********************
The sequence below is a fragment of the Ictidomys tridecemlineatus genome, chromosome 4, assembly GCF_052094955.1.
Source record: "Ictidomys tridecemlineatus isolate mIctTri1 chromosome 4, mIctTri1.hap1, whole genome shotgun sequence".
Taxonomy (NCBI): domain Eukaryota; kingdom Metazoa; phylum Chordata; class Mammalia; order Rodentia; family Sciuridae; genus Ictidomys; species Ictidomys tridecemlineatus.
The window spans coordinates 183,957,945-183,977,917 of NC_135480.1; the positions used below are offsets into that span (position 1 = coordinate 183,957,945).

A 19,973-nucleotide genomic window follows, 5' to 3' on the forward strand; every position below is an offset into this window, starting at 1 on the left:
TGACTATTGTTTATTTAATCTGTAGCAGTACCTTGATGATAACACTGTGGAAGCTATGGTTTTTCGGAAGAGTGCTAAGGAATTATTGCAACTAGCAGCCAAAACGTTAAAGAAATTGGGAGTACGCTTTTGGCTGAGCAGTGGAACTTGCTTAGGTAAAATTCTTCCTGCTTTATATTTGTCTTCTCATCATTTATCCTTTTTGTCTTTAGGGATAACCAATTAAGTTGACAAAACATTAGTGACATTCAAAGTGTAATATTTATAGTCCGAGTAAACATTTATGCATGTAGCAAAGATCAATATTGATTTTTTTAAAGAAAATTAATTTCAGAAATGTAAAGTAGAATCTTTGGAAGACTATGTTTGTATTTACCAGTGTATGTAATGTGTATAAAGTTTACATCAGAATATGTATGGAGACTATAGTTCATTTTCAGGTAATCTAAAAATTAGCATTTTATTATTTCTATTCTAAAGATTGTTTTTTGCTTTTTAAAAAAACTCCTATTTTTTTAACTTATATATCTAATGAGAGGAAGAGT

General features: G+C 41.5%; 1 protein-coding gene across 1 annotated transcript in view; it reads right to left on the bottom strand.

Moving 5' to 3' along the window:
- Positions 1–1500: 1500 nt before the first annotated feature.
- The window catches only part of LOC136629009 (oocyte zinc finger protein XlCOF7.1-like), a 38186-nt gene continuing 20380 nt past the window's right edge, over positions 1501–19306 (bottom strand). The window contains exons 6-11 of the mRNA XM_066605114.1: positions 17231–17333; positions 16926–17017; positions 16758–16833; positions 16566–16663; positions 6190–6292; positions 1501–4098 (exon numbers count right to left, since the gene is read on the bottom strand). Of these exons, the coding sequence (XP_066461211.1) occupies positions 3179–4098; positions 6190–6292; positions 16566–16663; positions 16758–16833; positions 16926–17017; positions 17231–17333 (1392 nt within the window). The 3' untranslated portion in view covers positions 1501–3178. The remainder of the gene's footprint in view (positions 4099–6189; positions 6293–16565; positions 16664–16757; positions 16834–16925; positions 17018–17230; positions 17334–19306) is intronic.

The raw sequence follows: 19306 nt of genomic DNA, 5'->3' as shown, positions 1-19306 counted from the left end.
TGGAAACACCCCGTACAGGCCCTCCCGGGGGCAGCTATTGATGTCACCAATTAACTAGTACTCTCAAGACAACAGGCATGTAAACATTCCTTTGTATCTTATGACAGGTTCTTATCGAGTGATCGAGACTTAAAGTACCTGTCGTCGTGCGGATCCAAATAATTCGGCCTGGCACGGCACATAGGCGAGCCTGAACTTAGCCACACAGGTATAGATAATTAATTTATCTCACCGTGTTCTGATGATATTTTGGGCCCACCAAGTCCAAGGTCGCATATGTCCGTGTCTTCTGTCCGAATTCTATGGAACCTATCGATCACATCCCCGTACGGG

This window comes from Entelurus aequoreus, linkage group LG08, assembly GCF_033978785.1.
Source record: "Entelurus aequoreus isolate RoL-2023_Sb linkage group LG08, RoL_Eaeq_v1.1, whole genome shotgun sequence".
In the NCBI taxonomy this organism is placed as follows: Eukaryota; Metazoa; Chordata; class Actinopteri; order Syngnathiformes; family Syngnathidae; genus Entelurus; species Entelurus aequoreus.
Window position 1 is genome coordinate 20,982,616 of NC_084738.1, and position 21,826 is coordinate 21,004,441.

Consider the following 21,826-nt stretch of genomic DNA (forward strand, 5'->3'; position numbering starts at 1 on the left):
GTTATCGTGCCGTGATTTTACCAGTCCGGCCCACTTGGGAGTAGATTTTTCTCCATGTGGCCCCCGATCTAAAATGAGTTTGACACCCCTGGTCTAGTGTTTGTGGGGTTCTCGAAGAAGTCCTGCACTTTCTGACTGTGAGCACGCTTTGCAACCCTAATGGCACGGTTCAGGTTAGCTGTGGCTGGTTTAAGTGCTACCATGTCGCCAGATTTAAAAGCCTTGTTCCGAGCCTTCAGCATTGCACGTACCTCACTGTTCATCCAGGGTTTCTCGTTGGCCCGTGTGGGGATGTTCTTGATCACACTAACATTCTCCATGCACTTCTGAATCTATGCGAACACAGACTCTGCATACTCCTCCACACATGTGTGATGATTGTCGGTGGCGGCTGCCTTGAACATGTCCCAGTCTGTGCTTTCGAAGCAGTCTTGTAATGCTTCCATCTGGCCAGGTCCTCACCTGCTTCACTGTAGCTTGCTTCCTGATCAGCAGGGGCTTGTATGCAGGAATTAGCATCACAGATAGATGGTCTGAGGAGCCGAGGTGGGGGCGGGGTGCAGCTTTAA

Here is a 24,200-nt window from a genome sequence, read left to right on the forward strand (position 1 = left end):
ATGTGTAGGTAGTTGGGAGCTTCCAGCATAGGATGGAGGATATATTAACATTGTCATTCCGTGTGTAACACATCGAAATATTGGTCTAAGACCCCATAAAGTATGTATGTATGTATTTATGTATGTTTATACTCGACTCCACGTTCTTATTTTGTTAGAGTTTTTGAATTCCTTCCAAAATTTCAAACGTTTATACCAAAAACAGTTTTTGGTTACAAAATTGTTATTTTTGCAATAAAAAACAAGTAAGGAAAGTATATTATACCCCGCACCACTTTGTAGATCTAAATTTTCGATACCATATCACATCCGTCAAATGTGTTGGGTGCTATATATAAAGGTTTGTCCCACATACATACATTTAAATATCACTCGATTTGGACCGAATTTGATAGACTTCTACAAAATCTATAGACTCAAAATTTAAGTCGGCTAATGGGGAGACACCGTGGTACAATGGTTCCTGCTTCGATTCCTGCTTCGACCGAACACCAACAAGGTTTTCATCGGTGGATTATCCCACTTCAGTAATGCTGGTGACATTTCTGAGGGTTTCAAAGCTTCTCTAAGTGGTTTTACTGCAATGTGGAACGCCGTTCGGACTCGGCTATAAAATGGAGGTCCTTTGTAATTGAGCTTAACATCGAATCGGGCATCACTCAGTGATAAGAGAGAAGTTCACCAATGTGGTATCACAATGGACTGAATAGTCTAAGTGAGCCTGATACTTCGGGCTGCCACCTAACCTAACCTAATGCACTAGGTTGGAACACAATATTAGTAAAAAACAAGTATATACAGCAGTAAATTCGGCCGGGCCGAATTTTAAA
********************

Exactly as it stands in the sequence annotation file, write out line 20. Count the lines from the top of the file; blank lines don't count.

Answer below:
ATGTGTAGGTAGTTGGGAGCTTCCAGCATAGGATGGAGGATATATTAACATTGTCATTCCGTGTGTAACACATCGAAATATTGGTCTAAGACCCCATAAAGTATGTATGTATGTATTTATGTATGTTTATACTCGACTCCACGTTCTTATTTTGTTAGAGTTTTTGAATTCCTTCCAAAATTTCAAACGTTTATACCAAAAACAGTTTTTGGTTACAAAATTGTTATTTTTGCAATAAAAAACAAGTAAGGAAAGTATATTATACCCCGCACCACTTTGTAGATCTAAATTTTCGATACCATATCACATCCGTCAAATGTGTTGGGTGCTATATATAAAGGTTTGTCCCACATACATACATTTAAATATCACTCGATTTGGACCGAATTTGATAGACTTCTACAAAATCTATAGACTCAAAATTTAAGTCGGCTAATGGGGAGACACCGTGGTACAATGGTTCCTGCTTCGATTCCTGCTTCGACCGAACACCAACAAGGTTTTCATCGGTGGATTATCCCACTTCAGTAATGCTGGTGACATTTCTGAGGGTTTCAAAGCTTCTCTAAGTGGTTTTACTGCAATGTGGAACGCCGTTCGGACTCGGCTATAAAATGGAGGTCCTTTGTAATTGAGCTTAACATCGAATCGGGCATCACTCAGTGATAAGAGAGAAGTTCACCAATGTGGTATCACAATGGACTGAATAGTCTAAGTGAGCCTGATACTTCGGGCTGCCACCTAACCTAACCTAATGCACTAGGTTGGAACACAATATTAGTAAAAAACAAGTATATACAGCAGTAAATTCGGCCGGGCCGAATTTTAAA